Microsoft Corp. has threatened to cut off access to its internet-search data, which it licenses to rival search engines if they don't stop using it as the basis for their own artificial intelligence chat products, according to people familiar with the dispute.
The software maker licenses the data in its Bing search index — a map of the internet that can be quickly scanned in real-time — to other companies that offer web searches, such as Apollo Global Management Inc.'s Yahoo and DuckDuckGo. In February, Microsoft integrated a cousin of ChatGPT, OpenAI's AI-powered chat technology, into Bing.
Rivals quickly moved to roll out their own AI chatbots as the hype built around the buzzy technology. This week, Alphabet Inc.'s Google publicly released Bard, its conversational AI product. DuckDuckGo, a search engine that emphasizes privacy, introduced DuckAssist, a feature that uses artificial intelligence to summarize answers to search queries. You.com and Neeva Inc. — two newer search engines that debuted in 2021 — have also debuted AI-fueled search services, YouChat and NeevaAI.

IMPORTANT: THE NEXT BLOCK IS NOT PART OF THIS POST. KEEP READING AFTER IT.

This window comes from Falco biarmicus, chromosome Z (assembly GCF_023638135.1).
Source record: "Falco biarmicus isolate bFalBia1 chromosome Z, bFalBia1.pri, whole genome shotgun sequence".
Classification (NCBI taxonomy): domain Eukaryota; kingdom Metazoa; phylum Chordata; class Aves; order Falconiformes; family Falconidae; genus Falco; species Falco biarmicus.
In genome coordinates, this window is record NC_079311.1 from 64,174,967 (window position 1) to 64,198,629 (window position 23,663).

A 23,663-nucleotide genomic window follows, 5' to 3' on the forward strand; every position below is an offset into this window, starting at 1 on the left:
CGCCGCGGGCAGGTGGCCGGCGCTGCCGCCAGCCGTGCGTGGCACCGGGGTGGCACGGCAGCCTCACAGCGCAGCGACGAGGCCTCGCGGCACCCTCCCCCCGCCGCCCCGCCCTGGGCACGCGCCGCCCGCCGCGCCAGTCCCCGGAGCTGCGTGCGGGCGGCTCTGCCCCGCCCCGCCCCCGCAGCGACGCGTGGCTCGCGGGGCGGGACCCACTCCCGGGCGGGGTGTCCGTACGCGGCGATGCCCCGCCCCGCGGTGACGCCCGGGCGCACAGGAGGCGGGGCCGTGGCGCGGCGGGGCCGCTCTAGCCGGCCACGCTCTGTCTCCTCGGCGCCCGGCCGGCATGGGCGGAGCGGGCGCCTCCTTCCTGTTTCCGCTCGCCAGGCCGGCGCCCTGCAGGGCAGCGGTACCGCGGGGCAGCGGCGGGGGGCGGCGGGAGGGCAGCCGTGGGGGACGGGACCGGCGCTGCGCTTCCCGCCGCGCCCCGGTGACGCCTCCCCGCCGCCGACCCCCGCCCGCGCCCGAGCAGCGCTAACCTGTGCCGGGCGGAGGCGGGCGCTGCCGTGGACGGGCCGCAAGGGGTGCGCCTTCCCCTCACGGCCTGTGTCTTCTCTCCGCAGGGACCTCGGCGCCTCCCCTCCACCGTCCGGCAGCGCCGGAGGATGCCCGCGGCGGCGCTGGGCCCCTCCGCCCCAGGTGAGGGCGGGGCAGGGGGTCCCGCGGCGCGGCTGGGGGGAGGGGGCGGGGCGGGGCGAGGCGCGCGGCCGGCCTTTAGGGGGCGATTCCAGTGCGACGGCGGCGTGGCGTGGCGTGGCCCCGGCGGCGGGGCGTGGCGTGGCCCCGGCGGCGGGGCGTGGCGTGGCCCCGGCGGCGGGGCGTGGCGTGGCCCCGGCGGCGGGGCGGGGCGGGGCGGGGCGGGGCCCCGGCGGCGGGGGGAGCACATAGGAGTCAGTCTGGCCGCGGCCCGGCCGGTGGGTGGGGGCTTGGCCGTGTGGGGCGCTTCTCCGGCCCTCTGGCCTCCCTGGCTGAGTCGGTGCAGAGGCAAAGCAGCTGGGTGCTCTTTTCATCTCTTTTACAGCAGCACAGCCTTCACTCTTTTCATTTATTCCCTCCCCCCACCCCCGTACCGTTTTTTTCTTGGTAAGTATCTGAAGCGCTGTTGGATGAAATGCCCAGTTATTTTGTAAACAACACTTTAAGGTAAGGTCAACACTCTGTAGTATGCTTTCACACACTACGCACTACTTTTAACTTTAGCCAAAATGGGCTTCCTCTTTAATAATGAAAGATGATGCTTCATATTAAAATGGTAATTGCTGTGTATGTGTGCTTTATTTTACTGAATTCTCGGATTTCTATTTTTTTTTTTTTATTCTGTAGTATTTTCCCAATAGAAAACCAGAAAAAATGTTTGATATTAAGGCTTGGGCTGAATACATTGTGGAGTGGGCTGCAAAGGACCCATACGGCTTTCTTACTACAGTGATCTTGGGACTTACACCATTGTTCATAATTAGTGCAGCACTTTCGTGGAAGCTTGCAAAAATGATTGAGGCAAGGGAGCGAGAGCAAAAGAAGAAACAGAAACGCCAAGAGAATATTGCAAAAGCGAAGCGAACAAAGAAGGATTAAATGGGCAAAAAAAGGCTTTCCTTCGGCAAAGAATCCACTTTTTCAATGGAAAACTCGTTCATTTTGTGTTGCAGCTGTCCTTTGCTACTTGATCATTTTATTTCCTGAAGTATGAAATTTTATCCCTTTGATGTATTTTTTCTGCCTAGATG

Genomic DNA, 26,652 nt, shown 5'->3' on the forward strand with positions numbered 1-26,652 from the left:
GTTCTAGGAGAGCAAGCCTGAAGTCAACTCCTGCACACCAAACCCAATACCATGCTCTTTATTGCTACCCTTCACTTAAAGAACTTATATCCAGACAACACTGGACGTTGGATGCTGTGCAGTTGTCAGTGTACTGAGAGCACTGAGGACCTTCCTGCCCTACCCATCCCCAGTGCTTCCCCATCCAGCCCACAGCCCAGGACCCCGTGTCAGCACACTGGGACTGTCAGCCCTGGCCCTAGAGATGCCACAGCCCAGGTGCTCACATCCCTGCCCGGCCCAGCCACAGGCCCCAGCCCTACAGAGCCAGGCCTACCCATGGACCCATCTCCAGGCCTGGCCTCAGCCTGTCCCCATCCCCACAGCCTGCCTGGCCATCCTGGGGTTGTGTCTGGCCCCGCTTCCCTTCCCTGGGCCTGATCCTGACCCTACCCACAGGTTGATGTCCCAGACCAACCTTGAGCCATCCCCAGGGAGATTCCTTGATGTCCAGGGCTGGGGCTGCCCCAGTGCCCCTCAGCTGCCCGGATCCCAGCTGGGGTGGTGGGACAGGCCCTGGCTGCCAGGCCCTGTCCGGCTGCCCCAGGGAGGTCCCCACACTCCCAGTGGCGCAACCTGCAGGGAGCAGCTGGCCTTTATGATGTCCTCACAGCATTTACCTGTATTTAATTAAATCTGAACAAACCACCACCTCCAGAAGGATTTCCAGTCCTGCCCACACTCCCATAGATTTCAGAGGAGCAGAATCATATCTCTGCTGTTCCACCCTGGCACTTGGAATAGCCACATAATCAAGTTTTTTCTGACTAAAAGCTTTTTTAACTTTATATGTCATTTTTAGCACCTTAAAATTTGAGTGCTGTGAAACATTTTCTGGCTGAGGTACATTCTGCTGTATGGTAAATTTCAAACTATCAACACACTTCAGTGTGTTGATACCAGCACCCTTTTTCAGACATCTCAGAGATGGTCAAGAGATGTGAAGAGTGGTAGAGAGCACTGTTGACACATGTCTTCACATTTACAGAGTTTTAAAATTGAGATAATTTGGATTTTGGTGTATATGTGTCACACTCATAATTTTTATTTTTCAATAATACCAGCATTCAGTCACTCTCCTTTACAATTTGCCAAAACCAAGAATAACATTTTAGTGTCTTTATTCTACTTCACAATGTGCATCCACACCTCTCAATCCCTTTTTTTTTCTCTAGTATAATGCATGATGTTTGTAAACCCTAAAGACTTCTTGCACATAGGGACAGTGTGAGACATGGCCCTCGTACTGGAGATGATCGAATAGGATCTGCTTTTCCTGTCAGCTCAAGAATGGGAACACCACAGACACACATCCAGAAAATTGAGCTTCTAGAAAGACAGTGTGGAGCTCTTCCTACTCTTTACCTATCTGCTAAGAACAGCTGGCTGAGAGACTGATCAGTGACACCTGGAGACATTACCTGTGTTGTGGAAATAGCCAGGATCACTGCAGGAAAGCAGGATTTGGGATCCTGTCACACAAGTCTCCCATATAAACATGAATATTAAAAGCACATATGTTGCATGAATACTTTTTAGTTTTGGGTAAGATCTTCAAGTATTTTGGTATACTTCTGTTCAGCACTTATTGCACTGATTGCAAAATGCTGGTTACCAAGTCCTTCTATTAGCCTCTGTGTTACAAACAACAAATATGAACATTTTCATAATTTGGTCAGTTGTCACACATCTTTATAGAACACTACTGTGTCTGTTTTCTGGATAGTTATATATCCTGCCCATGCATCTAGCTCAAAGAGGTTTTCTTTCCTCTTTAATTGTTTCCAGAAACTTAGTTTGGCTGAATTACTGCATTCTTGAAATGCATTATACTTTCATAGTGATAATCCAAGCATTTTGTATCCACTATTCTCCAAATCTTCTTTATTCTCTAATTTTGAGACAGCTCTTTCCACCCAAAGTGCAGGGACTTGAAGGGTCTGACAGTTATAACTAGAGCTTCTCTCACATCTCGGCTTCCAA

These search chatbots aim to combine the conversational skills of ChatGPT with the information provided by a conventional search engine. DuckDuckGo, You.com, and Neeva's regular search engines all use Bing to provide some of their information because indexing the entire web is costly — it requires servers to store data and a constant crawl of the internet to incorporate updates. It would be similarly complex and pricey to get together that data for a search chatbot.
Microsoft has told at least two customers that using its Bing search index to feed their AI chat tools violates the terms of their contract, according to the people, who spoke anonymously because they were discussing a confidential dispute. The Redmond, Washington-based technology company said it may terminate the licenses providing access to its search index, the people said.
“We've been in touch with partners who are out of compliance as we continue to consistently enforce our terms across the board,” Microsoft said in a statement. “We'll continue to work with them directly and provide any information needed to find a path forward.”
If they were cut off from Microsoft's index, smaller search engines would have a hard time finding an alternative. Microsoft and Google are the only two companies that index the entire web, and Google's limitations on the use of its index have led nearly all other search engines to use Bing.
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